Creating Markets: The Recommodification of Welfare Services
The Dimensions of Marketization
The share of services—as opposed to agriculture and industry—in European economies has been continuously increasing over the past decades and stands for about 50 % of the labour force today. The rise of services in advanced capitalist economies reflects the main transformation since the industrial revolution. Understood in the broad sense, welfare services involve the provision of public utilities and services, including various social services, healthcare, education and culture. Whether stemming from public or private providers, these services today represent a substantial part of the economic activity in Europe, generating about 26 % of GDP, occupying 30 % of the workforce and attracting about 6 % of all investments (CEEP 2010). Over the past two decades, welfare services have undergone a strong process of mar- ketization, that is, the recommodification of services which were considered as rights and basic needs which the State had to care for regardless of market functioning. Marketization can be defined as ‘a change in transactions, through the introduction or intensification of price-based competition’ (Greer and Krachler 2015, p. 216). In the realm of welfare services, marketization relies on a triangular model whereby the provision of welfare services is mediated by an intermediate welfare services provider distinct from the State; by doing so, marketization turns the citizen into a consumer, marginalizes the relationship between the citizen and the State and economizes the relationship between the State and the public service provider (or producers), as the former becomes the purchaser (through tendering) of services from several providers or producers which compete for market shares (Freedland 2001). A case in point illustrating this process is the reform of the British NHS in the early 1990s which created an internal market in which the government is purchasing services from various providers. There have been significant differences in the scope, pace and form of marketization across countries and sectors. However, a number of common trends shed light on the fundamental changes which have occurred. Everywhere in Europe, the marketization of welfare services has occurred through liberalization, privatization and deregulation. Liberalization means that markets are open to competition among several providers beyond national boundaries. In the post-war era of the twentieth century, public transport, telecommunications, energy and water distribution, education, healthcare and so on were provided either directly by public authorities and administration or by large national companies integrated in the state apparatus which enjoyed a monopoly. Liberalization has put an end to public monopolies and introduced competition, hence creating markets in areas where the State used to provide services to users. Liberalization has been partly accompanied by privatization, that is, the transfer of services provision from public to private companies. In the specialized literature, this is referred to as ownership structure. Today, most sectors nevertheless exhibit coexistence between public and private providers. This raises problems related to market regulation and the conditions in which several providers can offer different products on competitive markets, while still addressing the public interest at stake and offering quality services to differently endowed categories of users. The role of the State has shifted from that of provider to that of regulator or market organizer. The end of national monopolies has meant deregulation in the sense that the regulations ruling provision by public companies (notably over prices) had to be adapted within the framework of competitive markets. As we will see below, a degree of re-regulation has occurred at the supranational level (through EU directives). One example is the so-called universal service obligation in the Postal Directive which has to be endorsed by one provider, usually the former national company enjoying monopoly, in order to ensure that the post continues to be delivered on a regular basis to all parts of the territory. As explained by Hermann and Verhoest, ‘the focus of regulation has shifted from governing the whole process of service provision to regulating particular aspects of the service supply chain or to partially controlling outcome’ (Hermann and Verhoest 2012, p. 20). In fact, new forms of regulation concentrate on organizing competitive markets through, for example, unbundling the management of network infrastructure and the provision of services so that new private competitors can be granted the right to use a network and provide services. Designing effective regulation is often problematic and control on outcome has proved to be limited (Petretto 1998). Obligations related to the public interest dimension of services are not defined and enforced in a systematic way across the various sectors, and they are not imposed upon all providers. The creation of independent regulatory agencies has created complex networks for horizontal and vertical coordination between national, European and international regulators. The maturation of this new governance has often been followed—after an initial phase characterized by the assertiveness of the newly set up agencies—by the coming of age, at a later stage, of regulatory capture, that is, of collusion between regulatory authorities and business reflected notably in the frequency of revolving doors practices (Coen 2005). All this explains that liberalization is often critically seen as a type of policy change bound to bring about deregulation in the sense of decrease in the capacity of public authorities to effectively protect the public interest once markets have been created.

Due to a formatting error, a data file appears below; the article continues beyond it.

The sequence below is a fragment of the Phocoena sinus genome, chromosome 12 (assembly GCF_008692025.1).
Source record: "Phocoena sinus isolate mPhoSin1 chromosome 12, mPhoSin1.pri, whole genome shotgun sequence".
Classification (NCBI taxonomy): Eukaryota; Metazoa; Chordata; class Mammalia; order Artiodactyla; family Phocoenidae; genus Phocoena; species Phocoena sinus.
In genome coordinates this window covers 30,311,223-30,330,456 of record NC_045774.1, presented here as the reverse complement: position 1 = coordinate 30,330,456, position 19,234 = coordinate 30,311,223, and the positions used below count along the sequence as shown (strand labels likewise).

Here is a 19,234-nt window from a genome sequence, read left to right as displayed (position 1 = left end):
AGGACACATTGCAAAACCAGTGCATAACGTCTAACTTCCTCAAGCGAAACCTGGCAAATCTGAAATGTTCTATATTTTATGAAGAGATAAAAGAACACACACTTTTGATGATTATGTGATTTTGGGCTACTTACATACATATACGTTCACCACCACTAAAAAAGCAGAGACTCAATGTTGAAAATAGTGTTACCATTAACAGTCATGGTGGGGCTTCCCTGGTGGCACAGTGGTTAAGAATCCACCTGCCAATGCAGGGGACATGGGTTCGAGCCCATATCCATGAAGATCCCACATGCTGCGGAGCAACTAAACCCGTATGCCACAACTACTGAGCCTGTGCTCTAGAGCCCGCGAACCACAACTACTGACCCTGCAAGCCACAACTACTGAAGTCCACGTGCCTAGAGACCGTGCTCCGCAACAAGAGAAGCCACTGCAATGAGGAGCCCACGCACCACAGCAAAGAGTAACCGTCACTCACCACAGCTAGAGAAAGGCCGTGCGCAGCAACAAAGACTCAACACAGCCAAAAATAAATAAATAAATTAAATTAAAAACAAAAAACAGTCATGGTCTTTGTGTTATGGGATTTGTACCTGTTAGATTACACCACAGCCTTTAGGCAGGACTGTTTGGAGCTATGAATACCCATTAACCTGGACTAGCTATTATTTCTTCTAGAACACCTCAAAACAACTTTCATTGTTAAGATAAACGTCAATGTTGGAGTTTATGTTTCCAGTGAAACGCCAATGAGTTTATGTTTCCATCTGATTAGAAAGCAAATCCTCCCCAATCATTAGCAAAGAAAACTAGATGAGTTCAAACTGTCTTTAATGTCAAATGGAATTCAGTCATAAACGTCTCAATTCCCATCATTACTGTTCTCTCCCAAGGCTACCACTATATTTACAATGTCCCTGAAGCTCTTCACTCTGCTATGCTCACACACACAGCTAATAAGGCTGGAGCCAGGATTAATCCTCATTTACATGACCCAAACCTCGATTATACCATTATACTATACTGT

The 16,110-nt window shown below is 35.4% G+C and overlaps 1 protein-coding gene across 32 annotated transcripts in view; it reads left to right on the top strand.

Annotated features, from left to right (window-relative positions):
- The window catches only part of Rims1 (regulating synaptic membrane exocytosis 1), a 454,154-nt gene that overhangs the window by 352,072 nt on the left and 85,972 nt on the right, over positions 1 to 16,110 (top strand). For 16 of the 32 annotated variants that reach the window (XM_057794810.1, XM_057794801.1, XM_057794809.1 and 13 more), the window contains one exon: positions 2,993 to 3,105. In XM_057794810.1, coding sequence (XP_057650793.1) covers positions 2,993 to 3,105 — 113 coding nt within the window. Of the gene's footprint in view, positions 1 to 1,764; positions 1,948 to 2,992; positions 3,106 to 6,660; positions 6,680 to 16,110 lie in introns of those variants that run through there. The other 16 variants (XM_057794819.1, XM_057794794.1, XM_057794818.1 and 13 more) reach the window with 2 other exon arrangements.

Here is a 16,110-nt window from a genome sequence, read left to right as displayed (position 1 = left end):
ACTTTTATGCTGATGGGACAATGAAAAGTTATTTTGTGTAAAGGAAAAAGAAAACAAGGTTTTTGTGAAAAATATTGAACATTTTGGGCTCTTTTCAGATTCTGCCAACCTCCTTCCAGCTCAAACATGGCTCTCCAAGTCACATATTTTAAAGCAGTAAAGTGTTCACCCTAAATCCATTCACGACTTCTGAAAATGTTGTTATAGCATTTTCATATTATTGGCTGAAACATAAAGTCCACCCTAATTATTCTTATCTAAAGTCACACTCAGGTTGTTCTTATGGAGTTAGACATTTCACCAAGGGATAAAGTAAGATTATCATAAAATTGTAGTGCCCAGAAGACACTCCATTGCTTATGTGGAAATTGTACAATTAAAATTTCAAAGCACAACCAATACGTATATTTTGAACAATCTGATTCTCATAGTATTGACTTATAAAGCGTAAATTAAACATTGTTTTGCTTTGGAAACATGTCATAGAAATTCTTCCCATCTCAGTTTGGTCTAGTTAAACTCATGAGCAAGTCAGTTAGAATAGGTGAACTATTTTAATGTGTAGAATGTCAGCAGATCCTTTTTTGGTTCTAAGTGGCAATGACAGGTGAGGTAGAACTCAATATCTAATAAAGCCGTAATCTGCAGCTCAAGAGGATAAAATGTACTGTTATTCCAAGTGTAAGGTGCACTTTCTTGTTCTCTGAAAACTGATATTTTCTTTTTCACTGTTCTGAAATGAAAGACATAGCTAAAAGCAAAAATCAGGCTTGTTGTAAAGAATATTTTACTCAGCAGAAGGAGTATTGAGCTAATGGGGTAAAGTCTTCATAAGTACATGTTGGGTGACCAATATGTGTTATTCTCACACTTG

Welfare services in Europe have therefore witnessed a multi-faceted process of marketization (illustrated in Fig. 2.1 below) where the monopoly of the public sector has been put to an end at the benefit of the private sector, hence featuring a shift from the realm of public law to that of private law.
Fig. 2.1 The marketization of public services